Pan-London simulation training for hyperacute stroke

Birns, J., Jaye, P., Roots, A., Reedy, G. and Ross, A.J. (2014) Pan-London simulation training for hyperacute stroke. In: International Stroke Conference, San Diego, CA, USA, 12-14 Feb 2014, p. 317.

Full text not currently available from Enlighten.

Publisher's URL:;45/Suppl_1/AWP317


Background: City-wide re-organisation of stroke care in London, incorporating 8 hyperacute stroke units (HASUs), has improved thrombolysis rates and survival cost-effectively. Continued staffing of HASUs requires stroke-specialist training to develop competencies for managing neurological emergencies. Simulation training provides an education platform for health care professionals to become immersed in realistic scenarios where outcome is dependent upon technical and non-technical skills.<p></p> Methods: A standardised, curriculum-mapped, high-fidelity, simulation-training programme was developed on 4 HASUs for city-wide staff to attend. Learning outcomes included technical (acute stroke assessment/management) and non-technical skills (including time management/decision-making/teamwork). A mixed-methods evaluation approach was used to evaluate data from participants before, during, and after training.<p></p> Results: Over a 2 year period, 152 HASU staff (70 medical; 82 nursing) participated. Quantitative analysis showed a pre/post-course increase in candidates’ ability to manage emergency stroke situations (t=6.6, p<0.001), leadership skills (t=6.7, p<0.001) and communication skills (t=3.7, p<0.001), more so in junior compared with senior clinicians. Simulation training was enjoyable (mean (SD) rating 5.7(2) on 7 point Likert scale), with higher ratings from doctors compared with nurses (t=3; p<0.01). Enjoyment correlated positively (r=0.853; p<0.001) and previous experience of simulation correlated negatively (r=-0.228; p<0.05) with relevance to clinical practice. Thematic analysis of post-course semi-structured interviews demonstrated 5 important learning outcomes (assertiveness; calling for help; situational awareness; teamwork; verbalising thoughts) and 3 main responses for transference to practice (general enthusiasm with no particular practical change; immediate recognition of an emergency situation providing recall of the course; reflective change).<p></p> Conclusion: Simulation training may be effective in helping achieve HASU-specific learning outcomes and may be delivered in a standardised manner across multiple sites.<p></p>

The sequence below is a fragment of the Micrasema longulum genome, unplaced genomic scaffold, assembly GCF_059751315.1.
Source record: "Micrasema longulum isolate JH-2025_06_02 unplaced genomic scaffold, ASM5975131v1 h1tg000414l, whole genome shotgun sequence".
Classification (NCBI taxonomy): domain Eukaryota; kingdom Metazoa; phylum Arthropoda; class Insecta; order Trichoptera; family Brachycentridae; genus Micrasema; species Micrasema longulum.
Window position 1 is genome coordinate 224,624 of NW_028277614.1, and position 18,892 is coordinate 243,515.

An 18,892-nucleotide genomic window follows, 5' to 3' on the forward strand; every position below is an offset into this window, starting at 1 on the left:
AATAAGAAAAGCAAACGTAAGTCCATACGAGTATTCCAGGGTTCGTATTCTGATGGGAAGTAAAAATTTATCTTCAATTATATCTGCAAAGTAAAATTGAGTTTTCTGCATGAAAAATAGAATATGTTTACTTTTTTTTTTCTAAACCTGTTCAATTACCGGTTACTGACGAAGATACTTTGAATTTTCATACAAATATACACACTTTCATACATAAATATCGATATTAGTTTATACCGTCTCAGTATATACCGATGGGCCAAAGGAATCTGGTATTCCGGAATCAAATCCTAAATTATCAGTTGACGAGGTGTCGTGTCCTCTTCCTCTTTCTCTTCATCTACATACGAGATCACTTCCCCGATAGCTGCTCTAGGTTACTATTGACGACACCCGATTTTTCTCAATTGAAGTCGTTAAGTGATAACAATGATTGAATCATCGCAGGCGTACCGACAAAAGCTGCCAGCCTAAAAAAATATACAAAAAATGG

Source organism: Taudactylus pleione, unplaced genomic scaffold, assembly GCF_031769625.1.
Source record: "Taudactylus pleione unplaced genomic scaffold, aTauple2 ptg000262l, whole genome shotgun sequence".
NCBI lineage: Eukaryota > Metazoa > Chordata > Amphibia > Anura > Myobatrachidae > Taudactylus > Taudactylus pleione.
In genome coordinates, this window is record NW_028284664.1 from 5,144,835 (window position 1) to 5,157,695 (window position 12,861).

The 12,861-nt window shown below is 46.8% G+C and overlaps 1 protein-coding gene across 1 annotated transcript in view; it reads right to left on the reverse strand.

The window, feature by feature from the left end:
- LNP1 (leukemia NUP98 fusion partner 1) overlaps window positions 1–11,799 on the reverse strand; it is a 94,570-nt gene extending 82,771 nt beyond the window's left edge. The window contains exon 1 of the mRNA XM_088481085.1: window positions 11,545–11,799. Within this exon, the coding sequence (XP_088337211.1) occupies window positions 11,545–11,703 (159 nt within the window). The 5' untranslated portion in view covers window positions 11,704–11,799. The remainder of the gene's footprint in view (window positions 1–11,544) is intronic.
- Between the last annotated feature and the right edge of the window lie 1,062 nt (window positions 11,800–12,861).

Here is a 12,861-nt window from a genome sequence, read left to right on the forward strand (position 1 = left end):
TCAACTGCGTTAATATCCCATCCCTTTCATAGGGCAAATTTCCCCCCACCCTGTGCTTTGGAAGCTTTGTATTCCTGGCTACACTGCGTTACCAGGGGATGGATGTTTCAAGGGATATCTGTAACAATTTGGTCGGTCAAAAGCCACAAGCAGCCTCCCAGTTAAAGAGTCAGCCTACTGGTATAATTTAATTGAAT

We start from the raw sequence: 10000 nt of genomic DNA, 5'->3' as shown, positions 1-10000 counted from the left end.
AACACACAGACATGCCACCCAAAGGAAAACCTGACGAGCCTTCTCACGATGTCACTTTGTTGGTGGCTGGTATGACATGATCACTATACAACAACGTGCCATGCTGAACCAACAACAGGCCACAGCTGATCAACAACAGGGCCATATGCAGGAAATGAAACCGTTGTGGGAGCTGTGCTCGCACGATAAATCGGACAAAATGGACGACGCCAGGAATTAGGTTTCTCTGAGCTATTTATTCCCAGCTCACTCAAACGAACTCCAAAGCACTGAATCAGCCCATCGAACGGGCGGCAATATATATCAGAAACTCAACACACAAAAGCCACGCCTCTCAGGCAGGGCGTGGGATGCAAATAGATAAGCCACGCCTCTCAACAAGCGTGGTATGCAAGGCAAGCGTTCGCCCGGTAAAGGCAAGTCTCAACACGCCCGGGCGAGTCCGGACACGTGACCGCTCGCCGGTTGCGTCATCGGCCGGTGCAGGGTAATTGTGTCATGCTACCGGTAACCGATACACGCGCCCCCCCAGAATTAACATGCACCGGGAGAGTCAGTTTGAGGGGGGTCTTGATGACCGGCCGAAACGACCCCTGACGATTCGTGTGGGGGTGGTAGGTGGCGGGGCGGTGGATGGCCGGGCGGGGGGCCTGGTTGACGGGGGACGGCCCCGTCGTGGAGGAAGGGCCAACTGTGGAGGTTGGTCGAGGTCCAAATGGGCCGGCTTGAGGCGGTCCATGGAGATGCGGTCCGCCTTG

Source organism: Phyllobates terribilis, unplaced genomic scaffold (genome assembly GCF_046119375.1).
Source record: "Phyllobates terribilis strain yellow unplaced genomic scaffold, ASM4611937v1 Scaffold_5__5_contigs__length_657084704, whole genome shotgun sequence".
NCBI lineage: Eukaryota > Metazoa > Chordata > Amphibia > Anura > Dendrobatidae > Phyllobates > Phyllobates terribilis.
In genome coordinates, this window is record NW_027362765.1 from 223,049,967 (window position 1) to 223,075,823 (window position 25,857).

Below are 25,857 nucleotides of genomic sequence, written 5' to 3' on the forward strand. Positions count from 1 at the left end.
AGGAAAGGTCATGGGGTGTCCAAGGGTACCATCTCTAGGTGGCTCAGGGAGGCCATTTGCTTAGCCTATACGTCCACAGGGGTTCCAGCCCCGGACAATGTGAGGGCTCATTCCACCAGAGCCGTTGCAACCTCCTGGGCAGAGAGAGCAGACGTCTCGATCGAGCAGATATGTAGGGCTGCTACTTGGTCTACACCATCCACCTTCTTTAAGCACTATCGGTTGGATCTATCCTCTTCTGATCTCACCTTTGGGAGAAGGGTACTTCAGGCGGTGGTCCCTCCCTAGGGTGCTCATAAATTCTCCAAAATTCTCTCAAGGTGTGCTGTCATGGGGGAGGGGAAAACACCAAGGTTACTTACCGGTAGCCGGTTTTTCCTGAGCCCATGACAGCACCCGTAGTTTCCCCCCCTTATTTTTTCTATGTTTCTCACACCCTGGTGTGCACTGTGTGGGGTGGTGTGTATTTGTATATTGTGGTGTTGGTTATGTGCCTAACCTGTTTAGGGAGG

Item Type:Conference Proceedings
Glasgow Author(s) Enlighten ID:Ross, Dr Alastair
Authors: Birns, J., Jaye, P., Roots, A., Reedy, G., and Ross, A.J.
College/School:College of Medical Veterinary and Life Sciences > School of Medicine, Dentistry & Nursing > Dental School

University Staff: Request a correction | Enlighten Editors: Update this record